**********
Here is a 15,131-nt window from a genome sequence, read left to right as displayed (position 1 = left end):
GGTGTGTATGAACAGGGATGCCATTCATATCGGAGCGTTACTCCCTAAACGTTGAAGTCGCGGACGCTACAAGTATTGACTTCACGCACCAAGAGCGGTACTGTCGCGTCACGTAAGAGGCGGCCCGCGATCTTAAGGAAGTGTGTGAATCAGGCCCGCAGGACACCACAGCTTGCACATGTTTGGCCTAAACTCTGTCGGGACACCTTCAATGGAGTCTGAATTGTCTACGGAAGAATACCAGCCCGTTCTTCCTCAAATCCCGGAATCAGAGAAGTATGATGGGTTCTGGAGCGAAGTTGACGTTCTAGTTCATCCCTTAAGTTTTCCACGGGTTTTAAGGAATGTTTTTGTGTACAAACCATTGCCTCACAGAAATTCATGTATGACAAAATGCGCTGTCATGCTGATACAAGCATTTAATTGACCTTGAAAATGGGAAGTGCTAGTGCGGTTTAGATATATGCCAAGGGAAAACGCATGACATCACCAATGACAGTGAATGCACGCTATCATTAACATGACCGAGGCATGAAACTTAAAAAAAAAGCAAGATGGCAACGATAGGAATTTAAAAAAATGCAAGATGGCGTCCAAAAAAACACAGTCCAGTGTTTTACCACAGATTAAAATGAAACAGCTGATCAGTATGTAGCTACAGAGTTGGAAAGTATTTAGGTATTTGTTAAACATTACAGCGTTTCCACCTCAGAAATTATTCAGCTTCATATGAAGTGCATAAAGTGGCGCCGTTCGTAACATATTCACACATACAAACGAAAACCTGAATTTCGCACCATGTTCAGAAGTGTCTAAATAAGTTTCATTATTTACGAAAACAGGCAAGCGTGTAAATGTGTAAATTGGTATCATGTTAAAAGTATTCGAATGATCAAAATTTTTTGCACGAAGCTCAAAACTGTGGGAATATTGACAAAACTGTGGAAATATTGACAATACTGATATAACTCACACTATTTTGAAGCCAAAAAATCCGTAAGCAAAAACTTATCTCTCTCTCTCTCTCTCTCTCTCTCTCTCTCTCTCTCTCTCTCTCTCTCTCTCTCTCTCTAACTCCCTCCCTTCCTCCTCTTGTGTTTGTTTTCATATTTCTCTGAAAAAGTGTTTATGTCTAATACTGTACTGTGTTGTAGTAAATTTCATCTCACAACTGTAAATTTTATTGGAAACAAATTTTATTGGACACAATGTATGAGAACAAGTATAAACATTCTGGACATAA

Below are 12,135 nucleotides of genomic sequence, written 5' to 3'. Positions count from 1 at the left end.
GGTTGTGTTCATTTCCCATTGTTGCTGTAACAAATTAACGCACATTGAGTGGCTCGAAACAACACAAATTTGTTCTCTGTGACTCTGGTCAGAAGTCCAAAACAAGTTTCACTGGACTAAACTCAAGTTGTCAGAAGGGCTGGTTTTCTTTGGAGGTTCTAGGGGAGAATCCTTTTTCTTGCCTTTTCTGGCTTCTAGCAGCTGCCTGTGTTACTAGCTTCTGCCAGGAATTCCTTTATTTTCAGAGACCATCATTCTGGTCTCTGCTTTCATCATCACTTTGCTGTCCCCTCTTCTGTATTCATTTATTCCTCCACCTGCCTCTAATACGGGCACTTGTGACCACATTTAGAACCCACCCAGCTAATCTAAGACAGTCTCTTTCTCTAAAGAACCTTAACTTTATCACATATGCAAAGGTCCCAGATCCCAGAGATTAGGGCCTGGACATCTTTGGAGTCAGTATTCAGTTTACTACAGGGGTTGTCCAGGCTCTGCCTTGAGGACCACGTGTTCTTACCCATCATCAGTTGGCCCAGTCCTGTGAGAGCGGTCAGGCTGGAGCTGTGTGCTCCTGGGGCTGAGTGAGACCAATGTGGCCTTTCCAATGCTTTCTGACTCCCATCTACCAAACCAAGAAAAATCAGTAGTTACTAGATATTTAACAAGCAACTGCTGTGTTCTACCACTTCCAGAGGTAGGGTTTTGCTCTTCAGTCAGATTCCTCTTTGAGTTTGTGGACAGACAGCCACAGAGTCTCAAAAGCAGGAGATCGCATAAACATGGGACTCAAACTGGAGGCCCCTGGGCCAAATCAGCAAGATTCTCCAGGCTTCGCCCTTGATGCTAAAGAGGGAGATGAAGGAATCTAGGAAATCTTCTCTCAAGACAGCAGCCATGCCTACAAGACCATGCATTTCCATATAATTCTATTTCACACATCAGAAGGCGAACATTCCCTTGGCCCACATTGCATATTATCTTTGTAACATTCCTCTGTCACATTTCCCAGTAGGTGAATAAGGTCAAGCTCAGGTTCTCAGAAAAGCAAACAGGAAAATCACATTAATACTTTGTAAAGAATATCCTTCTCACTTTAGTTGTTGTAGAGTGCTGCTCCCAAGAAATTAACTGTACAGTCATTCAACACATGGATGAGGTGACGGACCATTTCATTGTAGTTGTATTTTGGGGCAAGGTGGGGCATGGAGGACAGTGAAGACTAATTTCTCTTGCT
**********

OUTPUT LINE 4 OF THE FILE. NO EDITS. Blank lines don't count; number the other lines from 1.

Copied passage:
GGTTGTGTTCATTTCCCATTGTTGCTGTAACAAATTAACGCACATTGAGTGGCTCGAAACAACACAAATTTGTTCTCTGTGACTCTGGTCAGAAGTCCAAAACAAGTTTCACTGGACTAAACTCAAGTTGTCAGAAGGGCTGGTTTTCTTTGGAGGTTCTAGGGGAGAATCCTTTTTCTTGCCTTTTCTGGCTTCTAGCAGCTGCCTGTGTTACTAGCTTCTGCCAGGAATTCCTTTATTTTCAGAGACCATCATTCTGGTCTCTGCTTTCATCATCACTTTGCTGTCCCCTCTTCTGTATTCATTTATTCCTCCACCTGCCTCTAATACGGGCACTTGTGACCACATTTAGAACCCACCCAGCTAATCTAAGACAGTCTCTTTCTCTAAAGAACCTTAACTTTATCACATATGCAAAGGTCCCAGATCCCAGAGATTAGGGCCTGGACATCTTTGGAGTCAGTATTCAGTTTACTACAGGGGTTGTCCAGGCTCTGCCTTGAGGACCACGTGTTCTTACCCATCATCAGTTGGCCCAGTCCTGTGAGAGCGGTCAGGCTGGAGCTGTGTGCTCCTGGGGCTGAGTGAGACCAATGTGGCCTTTCCAATGCTTTCTGACTCCCATCTACCAAACCAAGAAAAATCAGTAGTTACTAGATATTTAACAAGCAACTGCTGTGTTCTACCACTTCCAGAGGTAGGGTTTTGCTCTTCAGTCAGATTCCTCTTTGAGTTTGTGGACAGACAGCCACAGAGTCTCAAAAGCAGGAGATCGCATAAACATGGGACTCAAACTGGAGGCCCCTGGGCCAAATCAGCAAGATTCTCCAGGCTTCGCCCTTGATGCTAAAGAGGGAGATGAAGGAATCTAGGAAATCTTCTCTCAAGACAGCAGCCATGCCTACAAGACCATGCATTTCCATATAATTCTATTTCACACATCAGAAGGCGAACATTCCCTTGGCCCACATTGCATATTATCTTTGTAACATTCCTCTGTCACATTTCCCAGTAGGTGAATAAGGTCAAGCTCAGGTTCTCAGAAAAGCAAACAGGAAAATCACATTAATACTTTGTAAAGAATATCCTTCTCACTTTAGTTGTTGTAGAGTGCTGCTCCCAAGAAATTAACTGTACAGTCATTCAACACATGGATGAGGTGACGGACCATTTCATTGTAGTTGTATTTTGGGGCAAGGTGGGGCATGGAGGACAGTGAAGACTAATTTCTCTTGCT